Trip reports

Dawn Chorus Walk

Male chaffinch singing on branch
'Looking for hibernating newts' (Paul Barrett)

Sunday, 1 May 2016

Five hardy souls met Steve Warrillow, the Warden of Denso Marston Nature Reserve, at 4.30am on a Spring Bank Holiday Sunday for a Dawn Chorus walk. The reserve is now beginning to recover from the devastation caused by the Boxing Day flooding after a huge amount of work by Bradford Council along the river bank, funding from the firm of Denso Marston and volunteers.

Blackbirds were already establishing their territory as we walked down the path to the reserve gate and the explosive song of the wren was also identified. Song thrushes are doing well on the reserve and their repetitive song could be heard as they sang from the tree tops alongside the River Aire. The distinctive calls of a pheasant and wood pigeons were also heard.

There is a profusion of wild garlic, already in flower, as well as the beautiful cowslips and primroses on the woodland floor, and a few native bluebells are just beginning to open.

Steve told us that several species of birds are already nesting, despite the atrocious, cold weather of the previous week. Making our way back through the woodland, we heard the first calls of a chiff chaff and song of the great tit. As we continued towards the feeding station, a bright red sky could be seen in the distance. A nuthatch was seen looking for insects on a tree trunk, although we didn't hear its beautiful song. One lone moth was found in the moth trap, although the moth species list is steadily growing.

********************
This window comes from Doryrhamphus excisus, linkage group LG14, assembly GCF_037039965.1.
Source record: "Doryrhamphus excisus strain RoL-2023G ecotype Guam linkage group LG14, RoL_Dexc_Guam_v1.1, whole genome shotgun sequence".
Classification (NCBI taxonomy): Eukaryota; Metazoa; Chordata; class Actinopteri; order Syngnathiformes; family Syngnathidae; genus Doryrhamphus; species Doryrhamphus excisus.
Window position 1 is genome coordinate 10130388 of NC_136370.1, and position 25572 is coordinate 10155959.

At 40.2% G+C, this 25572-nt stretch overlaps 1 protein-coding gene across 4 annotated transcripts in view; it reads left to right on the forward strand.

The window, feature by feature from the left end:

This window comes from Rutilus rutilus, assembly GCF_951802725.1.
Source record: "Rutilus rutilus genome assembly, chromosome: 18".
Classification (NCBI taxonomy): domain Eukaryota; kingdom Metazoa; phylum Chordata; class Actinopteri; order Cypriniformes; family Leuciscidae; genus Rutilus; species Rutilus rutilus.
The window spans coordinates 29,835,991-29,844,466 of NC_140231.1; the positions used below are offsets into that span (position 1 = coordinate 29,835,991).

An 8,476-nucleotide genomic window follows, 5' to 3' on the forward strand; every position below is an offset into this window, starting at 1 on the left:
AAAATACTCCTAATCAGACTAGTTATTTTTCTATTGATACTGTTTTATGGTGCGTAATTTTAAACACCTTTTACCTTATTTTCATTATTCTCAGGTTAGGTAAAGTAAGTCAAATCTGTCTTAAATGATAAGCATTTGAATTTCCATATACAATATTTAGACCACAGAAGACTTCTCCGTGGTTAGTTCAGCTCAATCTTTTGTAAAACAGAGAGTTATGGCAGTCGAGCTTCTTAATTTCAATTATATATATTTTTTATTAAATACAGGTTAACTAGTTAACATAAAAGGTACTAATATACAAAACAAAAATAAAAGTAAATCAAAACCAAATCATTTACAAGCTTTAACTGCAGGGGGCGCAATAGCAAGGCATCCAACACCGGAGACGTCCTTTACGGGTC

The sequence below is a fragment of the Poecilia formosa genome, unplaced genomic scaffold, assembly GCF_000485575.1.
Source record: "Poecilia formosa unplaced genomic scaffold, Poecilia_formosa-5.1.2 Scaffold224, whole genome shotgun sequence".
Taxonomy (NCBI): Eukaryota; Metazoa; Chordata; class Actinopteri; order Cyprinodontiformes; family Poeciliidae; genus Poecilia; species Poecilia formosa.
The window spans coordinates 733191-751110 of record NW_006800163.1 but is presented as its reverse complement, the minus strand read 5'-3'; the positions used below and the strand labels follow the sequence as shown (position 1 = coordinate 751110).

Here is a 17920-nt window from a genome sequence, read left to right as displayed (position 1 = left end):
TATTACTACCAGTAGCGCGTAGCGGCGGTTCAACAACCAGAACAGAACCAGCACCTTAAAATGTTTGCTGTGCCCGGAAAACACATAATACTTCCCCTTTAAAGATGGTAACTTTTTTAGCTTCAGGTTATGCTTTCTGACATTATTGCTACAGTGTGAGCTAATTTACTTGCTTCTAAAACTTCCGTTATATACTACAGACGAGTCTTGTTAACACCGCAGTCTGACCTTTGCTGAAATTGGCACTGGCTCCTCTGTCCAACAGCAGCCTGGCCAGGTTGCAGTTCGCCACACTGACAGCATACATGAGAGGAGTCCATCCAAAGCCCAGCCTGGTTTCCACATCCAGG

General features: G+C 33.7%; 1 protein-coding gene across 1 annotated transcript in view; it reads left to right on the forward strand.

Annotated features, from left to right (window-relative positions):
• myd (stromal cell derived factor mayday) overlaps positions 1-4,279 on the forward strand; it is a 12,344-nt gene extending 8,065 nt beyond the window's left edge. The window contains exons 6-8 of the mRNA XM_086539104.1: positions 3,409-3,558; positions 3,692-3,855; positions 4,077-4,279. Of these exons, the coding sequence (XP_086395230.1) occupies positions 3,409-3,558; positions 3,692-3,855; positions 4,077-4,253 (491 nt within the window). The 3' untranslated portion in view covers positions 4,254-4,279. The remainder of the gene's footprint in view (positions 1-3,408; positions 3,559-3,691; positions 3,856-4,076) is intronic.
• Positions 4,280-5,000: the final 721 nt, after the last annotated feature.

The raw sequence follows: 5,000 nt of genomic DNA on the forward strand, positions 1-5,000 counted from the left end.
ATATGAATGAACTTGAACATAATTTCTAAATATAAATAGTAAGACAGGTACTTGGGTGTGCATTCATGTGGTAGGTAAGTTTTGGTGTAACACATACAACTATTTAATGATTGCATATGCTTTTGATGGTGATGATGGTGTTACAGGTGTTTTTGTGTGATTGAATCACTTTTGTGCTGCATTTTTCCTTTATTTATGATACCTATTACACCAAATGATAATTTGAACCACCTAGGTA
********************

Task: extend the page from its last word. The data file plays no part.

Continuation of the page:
Reeds which grew formerly in the smaller of the ponds are slow to show signs of recovery, but fish have been seen where there were none previously! Moorhens were nesting again on the larger pond, but sadly have already 'lost' eggs due to a wild mink raiding their nest. A few minutes later a distressed moorhen flew from its nest and we sighted a large, dark brown mink swimming across the pond. The mink, which has colonised Britain as a result of escapes from fur-farms, is thought to be a major factor in the decline of the water vole.

A new educational classroom has very recently been situated on higher ground, where it is hoped that it will be safe from any future flooding on the reserve. It has already been in use by groups of children, who had obviously had great fun dissecting owl pellets, with the remains of small skulls and bones found in the pellets, left for visitors to see.

As the literature about the reserve says, 'With unrestricted access, the reserve offers people the chance to enjoy it at any time'. It is well worth the effort...even on a cold May 1st at 4.30am!! Our grateful thanks go to the Warden for leading us on our final walk this season.